Novels, not short stories, are my first love, both as a writer and reader. I came to short stories late. Possibly the first ones I read in English that made me go, wow, these are amazing, but, oh, these are difficult, was in grad school. The stories were “The Egg” by Sherwood Anderson and “Slave on the Block” by Langston Hughes. What did – and continues to – draw me to this form, when I’m drawn to it, is control and precision, two things I arrive at more easily when writing a chapter, rather than a complete story. A short story must end, while a chapter must urge you to turn the page. It’s a physical and psychological difference: I don’t like socks and I don’t like to tuck the sheets under my bed. I like my limbs to be free. But a short story must tuck in the sheets. That a writer can go through all the necessary stages of discovery, change, and even, to some extent, resolution, in so tight a space is daunting and miraculous.

You've said your first complete story was at age 6. Do you remember what it was about, and with what kind of instincts you might've approached the form at that age?

It was about a princess and her horse. What was going through my head at the time? Well, I loved animals, especially horses. I was living in London at the time and a lot of English girls were taking riding lessons, but my family couldn’t afford that. There was one girl in particular, Gillian, the big sister of a girl in my class. She had long hair, freckles, and nice boots. She seemed always to be going to or coming from a riding lesson. I wanted to be her. Perhaps that’s why I wrote the story. I think my princess even had boots.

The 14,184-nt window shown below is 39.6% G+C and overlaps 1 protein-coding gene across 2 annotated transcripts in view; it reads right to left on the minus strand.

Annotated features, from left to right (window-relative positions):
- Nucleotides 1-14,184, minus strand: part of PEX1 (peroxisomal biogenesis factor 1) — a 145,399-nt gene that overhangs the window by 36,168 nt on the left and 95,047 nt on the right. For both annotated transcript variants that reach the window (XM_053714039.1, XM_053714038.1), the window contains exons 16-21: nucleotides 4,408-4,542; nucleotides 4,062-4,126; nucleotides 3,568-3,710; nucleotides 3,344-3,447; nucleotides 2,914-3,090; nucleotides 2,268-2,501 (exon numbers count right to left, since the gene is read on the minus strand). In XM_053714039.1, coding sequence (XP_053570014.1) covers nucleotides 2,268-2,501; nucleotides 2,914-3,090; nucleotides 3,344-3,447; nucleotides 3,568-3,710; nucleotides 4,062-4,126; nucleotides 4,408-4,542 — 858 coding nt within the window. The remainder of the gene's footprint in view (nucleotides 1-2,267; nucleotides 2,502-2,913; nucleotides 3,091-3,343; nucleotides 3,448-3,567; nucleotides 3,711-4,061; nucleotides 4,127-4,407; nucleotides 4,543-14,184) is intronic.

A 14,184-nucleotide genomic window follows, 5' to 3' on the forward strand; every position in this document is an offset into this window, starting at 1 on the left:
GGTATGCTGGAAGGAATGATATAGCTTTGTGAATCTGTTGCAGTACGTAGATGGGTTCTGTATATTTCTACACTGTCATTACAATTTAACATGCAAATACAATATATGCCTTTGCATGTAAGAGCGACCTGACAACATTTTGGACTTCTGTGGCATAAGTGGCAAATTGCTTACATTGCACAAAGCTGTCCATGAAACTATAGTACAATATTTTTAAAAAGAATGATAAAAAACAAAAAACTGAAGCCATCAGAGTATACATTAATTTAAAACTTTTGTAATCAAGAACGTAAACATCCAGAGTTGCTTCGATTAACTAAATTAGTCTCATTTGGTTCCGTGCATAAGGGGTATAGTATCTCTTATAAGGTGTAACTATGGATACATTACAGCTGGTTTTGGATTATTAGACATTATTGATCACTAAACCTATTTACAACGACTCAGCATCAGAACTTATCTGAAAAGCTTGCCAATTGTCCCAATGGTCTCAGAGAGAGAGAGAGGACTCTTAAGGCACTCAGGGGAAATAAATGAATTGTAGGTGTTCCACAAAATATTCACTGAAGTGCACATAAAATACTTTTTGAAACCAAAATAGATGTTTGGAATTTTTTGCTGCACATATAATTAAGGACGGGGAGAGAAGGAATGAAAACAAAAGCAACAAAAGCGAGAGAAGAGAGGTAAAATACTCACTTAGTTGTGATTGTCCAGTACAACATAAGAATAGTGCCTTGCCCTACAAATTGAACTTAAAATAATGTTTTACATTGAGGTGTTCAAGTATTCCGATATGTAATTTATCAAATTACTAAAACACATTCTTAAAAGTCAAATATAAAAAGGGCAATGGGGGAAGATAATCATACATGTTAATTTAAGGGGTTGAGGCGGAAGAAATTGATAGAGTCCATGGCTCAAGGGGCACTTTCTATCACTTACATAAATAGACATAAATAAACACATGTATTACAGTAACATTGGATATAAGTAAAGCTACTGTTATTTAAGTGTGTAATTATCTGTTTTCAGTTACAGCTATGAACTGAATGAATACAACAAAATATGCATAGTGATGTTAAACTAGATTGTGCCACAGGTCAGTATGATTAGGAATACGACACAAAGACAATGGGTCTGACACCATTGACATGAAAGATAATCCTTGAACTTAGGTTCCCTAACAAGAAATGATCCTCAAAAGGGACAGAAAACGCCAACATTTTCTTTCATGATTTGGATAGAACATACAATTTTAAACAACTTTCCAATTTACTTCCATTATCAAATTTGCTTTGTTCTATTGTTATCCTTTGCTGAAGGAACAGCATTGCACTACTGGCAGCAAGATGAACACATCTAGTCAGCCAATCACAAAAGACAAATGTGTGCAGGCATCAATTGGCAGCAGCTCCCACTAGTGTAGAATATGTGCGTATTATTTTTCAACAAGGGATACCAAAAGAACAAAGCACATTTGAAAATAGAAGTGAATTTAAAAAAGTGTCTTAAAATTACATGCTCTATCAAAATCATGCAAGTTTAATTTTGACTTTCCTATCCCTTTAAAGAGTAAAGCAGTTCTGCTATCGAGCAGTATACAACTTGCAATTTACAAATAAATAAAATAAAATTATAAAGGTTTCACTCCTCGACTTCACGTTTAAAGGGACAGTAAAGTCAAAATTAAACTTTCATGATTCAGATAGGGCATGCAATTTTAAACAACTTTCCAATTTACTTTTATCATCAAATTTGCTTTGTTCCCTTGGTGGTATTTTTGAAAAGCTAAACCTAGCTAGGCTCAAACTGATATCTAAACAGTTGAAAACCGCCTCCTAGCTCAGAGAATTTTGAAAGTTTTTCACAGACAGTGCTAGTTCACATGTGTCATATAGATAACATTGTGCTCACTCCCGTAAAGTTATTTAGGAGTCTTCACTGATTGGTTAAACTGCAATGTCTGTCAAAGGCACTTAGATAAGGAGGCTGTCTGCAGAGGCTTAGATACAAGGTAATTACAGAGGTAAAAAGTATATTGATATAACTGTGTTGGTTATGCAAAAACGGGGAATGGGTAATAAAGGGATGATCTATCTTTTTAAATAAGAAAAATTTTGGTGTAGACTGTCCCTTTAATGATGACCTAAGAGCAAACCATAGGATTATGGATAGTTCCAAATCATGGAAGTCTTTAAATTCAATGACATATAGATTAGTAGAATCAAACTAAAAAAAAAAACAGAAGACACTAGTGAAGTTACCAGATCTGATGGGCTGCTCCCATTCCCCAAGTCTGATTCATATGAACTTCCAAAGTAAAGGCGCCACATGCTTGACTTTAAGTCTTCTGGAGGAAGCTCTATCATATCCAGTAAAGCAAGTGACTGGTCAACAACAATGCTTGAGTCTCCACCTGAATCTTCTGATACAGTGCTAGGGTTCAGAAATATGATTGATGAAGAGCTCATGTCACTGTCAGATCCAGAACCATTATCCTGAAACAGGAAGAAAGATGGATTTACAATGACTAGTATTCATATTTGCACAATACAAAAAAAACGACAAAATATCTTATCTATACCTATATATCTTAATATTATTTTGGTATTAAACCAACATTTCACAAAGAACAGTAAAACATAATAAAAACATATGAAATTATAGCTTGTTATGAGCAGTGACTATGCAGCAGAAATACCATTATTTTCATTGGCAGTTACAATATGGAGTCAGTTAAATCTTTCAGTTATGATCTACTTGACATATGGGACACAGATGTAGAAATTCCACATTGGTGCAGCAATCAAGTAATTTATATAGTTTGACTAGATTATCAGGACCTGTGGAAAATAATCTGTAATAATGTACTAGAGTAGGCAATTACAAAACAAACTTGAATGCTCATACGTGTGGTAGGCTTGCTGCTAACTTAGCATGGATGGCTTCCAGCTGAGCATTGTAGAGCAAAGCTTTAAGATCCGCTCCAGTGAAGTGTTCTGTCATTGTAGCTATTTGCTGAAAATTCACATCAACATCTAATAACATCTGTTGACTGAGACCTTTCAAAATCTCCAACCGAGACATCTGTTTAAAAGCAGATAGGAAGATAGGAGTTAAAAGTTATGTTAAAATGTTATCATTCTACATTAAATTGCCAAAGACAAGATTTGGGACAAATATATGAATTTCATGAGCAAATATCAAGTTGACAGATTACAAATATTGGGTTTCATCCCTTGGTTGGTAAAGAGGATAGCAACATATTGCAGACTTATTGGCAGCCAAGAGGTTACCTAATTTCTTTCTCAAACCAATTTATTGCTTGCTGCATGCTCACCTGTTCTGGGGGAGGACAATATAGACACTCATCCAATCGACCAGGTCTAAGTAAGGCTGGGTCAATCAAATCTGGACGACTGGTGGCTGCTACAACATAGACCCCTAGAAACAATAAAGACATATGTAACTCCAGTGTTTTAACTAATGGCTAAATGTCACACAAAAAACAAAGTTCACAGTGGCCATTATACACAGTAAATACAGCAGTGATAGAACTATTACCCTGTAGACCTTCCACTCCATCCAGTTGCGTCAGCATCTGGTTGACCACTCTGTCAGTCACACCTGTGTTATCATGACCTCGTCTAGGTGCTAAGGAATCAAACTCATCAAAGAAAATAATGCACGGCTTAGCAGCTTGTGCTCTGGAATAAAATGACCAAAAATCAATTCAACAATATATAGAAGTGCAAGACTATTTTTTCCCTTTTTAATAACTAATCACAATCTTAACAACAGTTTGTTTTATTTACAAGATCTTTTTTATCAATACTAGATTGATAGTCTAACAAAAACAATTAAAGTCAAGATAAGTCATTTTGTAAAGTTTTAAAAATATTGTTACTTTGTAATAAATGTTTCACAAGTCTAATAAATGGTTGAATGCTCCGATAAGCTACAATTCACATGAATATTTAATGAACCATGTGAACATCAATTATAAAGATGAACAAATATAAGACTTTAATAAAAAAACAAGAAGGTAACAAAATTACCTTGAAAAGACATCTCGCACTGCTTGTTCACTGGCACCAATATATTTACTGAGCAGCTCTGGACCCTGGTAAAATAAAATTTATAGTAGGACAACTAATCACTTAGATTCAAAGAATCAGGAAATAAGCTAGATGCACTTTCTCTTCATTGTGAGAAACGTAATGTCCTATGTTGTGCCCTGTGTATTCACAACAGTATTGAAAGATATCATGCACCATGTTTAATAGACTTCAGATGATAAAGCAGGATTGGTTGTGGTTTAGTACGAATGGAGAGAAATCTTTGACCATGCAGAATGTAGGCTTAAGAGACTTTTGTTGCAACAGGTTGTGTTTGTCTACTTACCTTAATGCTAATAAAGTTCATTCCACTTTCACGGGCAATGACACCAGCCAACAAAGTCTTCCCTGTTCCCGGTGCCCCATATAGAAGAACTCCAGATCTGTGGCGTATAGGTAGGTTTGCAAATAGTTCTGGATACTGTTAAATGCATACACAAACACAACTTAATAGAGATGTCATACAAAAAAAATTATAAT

Recommended by Uzma Aslam Khan

The Egg

One hopes for so much from a chicken and is so dreadfully disillusioned. Small chickens, just setting out on the journey of life, look so bright and alert and they are in fact so dreadfully stupid. They are so much like people they mix one up in one's judgments of life. If disease does not kill them they wait until your expectations are thoroughly aroused and then walk under the wheels of a wagon--to go squashed and dead back to their maker. Vermin infest their youth, and fortunes must be spent for curative powders. In later life I have seen how a literature has been built up on the subject of fortunes to be made out of the raising of chickens. It is intended to be read by the gods who have just eaten of the tree of the knowledge of good and evil. It is a hopeful literature and declares that much may be done by simple ambitious people who own a few hens. Do not be led astray by it.

We read it in The Triumph of the Egg.

Originally published in The Dial.

Slave on the Block

“He is the jungle,” said Anne when she saw him.

“He's ‘I Couldn't Hear Nobody Pray,’” said Michael.